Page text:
This column is a bit late in reaching the Airport Business publisher because, frankly, there didn’t seem to be much new worth reporting on, so with the Editor’s concurrence, I elected to wait a few days for TSA Administrator Pistole’s speech to the ACI Safety & Security Committee – surely, I thought, if there was something truly important for TSA to impart, this audience of all the leading airport security experts in the nation was the right place. Silly me.
In truth, it was not bad at all, and it’s difficult in a semi-public forum to get down into the details of the real hard-core threats, vulnerabilities and response measures that this audience wants to hear. But it was merely a re-cap of TSA’s bright and sunny view of life ... all the new “partnering opportunities” now that TSA has reorganized yet again (I’ve lost count of the re-orgs) and has, to their credit, undertaken the new approach Risk-Based-Security (RBS) to concentrate their resources where it makes some sense – Pre-Check, known crew members, easing up on kids and old people, etc.
In response to an audience question, Pistole suggested that SIDA-badged airport employees might be considered a “trusted population” for Pre-Check purposes, which caused some back-row mumbling about whether that meant they were not trusted for their other duties of, say, protecting the airport. He mentioned the re-(re-re)training of the BDOs to focus on that word “behavior” in their title after the recent kerfuffle at BOS and elsewhere about racial and ethnic profiling; and the excellent progress of the In-Depth-Security Review (IDSR) group in cleaning up old, redundant and/or now irrelevant Security Directives and ASP amendments (which should have been done somewhere around 2005, but to give him credit, that wasn’t on his watch).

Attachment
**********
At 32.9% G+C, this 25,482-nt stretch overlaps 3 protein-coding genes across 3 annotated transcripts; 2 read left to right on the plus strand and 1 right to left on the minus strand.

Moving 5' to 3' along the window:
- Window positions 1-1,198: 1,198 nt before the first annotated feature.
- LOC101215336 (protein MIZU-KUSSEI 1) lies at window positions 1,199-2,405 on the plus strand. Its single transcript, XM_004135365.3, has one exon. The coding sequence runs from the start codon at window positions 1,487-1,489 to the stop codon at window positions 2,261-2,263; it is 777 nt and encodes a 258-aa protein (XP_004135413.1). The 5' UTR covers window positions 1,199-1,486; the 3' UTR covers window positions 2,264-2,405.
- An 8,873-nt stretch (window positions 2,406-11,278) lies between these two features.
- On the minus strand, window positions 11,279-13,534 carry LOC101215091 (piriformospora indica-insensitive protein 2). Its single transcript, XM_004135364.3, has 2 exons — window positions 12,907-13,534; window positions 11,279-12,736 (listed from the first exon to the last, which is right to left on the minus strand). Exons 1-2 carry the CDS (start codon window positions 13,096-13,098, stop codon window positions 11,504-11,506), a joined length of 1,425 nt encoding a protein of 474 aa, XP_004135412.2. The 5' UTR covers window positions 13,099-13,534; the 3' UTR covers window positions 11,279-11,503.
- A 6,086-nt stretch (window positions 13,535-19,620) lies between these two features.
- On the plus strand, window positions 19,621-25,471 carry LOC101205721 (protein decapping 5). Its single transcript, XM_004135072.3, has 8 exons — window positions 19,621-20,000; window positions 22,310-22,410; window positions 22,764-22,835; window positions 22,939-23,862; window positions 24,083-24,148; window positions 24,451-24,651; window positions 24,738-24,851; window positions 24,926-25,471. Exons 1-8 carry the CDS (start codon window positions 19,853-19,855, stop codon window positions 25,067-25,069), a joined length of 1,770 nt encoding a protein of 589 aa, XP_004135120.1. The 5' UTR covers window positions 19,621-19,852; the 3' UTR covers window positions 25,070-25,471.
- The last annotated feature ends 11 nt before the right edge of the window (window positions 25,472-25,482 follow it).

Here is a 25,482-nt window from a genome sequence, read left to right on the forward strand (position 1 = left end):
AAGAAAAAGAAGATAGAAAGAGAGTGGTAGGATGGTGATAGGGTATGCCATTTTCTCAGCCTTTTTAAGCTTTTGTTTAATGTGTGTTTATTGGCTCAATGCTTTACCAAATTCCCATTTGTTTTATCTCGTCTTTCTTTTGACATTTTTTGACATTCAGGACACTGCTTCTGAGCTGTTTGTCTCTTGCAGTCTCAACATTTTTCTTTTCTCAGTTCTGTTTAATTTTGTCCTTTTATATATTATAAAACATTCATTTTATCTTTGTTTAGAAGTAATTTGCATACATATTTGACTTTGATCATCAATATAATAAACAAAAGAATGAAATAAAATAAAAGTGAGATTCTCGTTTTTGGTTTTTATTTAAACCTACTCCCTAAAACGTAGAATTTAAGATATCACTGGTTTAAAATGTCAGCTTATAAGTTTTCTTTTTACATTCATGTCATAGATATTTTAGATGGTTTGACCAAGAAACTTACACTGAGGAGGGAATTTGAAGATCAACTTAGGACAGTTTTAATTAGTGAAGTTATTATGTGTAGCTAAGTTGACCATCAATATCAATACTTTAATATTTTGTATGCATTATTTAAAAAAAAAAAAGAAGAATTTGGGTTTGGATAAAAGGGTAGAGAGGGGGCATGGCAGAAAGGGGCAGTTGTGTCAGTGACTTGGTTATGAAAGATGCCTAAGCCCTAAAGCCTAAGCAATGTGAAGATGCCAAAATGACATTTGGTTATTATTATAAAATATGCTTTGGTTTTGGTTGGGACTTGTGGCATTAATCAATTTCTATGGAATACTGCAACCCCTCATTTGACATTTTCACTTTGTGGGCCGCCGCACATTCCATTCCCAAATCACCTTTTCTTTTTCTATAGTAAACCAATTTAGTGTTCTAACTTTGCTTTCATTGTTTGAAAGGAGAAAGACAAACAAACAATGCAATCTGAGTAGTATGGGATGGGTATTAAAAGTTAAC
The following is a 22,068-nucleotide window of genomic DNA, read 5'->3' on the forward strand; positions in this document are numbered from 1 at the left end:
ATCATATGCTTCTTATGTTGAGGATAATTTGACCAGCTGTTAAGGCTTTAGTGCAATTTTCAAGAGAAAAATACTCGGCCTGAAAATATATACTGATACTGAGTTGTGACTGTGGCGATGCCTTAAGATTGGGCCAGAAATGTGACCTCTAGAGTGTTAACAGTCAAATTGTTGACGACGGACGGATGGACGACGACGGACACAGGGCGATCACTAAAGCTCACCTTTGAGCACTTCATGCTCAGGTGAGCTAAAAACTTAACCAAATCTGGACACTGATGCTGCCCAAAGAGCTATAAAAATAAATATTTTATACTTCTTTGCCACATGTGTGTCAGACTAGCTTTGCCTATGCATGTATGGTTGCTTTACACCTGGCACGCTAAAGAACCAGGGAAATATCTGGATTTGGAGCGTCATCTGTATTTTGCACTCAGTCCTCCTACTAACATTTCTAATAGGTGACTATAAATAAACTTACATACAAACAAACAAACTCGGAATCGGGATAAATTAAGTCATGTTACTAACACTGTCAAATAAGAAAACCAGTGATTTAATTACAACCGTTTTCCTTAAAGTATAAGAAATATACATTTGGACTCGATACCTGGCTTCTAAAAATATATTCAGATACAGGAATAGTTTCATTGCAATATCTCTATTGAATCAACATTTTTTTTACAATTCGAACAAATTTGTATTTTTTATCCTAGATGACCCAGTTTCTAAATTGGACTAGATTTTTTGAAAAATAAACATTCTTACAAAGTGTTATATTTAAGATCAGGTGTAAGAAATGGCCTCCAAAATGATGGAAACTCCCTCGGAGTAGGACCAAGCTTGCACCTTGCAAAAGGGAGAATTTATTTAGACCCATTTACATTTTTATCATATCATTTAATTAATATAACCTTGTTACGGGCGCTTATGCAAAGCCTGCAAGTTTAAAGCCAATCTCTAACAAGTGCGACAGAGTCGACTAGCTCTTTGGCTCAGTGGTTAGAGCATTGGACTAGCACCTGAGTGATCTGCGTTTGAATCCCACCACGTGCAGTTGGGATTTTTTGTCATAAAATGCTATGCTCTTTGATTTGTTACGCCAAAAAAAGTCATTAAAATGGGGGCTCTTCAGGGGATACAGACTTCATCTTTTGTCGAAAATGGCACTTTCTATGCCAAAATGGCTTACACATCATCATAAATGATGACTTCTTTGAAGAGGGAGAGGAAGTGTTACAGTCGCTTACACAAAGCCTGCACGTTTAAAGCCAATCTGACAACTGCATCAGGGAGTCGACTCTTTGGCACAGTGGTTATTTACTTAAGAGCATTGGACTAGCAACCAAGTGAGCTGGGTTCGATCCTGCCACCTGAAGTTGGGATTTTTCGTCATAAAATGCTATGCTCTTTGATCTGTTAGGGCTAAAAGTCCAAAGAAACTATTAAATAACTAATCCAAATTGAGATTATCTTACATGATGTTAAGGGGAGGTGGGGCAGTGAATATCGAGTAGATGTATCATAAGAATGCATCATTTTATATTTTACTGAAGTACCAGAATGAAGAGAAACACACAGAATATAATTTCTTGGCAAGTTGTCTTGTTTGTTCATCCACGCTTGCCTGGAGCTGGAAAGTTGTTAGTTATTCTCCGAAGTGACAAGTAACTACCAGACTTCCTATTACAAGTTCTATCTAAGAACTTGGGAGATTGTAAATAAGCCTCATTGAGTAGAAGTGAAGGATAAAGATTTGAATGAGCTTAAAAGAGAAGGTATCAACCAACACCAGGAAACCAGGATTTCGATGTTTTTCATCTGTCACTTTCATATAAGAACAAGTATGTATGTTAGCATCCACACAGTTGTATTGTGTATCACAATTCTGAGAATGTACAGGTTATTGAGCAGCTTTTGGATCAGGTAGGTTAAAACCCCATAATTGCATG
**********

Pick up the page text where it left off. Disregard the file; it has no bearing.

OK – a nice summary of where things stand; no surprises, many new and improved efforts underway, some of which may actually work, but as the ads for Powerball say, you can’t win if you don’t buy a ticket and play the game. Think “puffer” machines: good idea, poor implementation.
The next day, Pistole got some public relations bonus points: A Gallup poll gave TSA a much higher rating than the U.S. Congress. It is something of a mixed blessing that the positive comparison is among those near the bottom rung on most public opinion ladders, but in politics, security, and that old joke, there’s a pony in there somewhere.
The poll shows that 54 percent think TSA is doing an excellent or good job of handling the screening responsibilities at U.S. airports. Just 30 percent rated the agency’s overall performance as fair. Congress got an approval rating hovering around 16 percent. No surprise there, either. As one observer asked: Should TSA be delighted, or should Congress be appalled? Here’s the poll: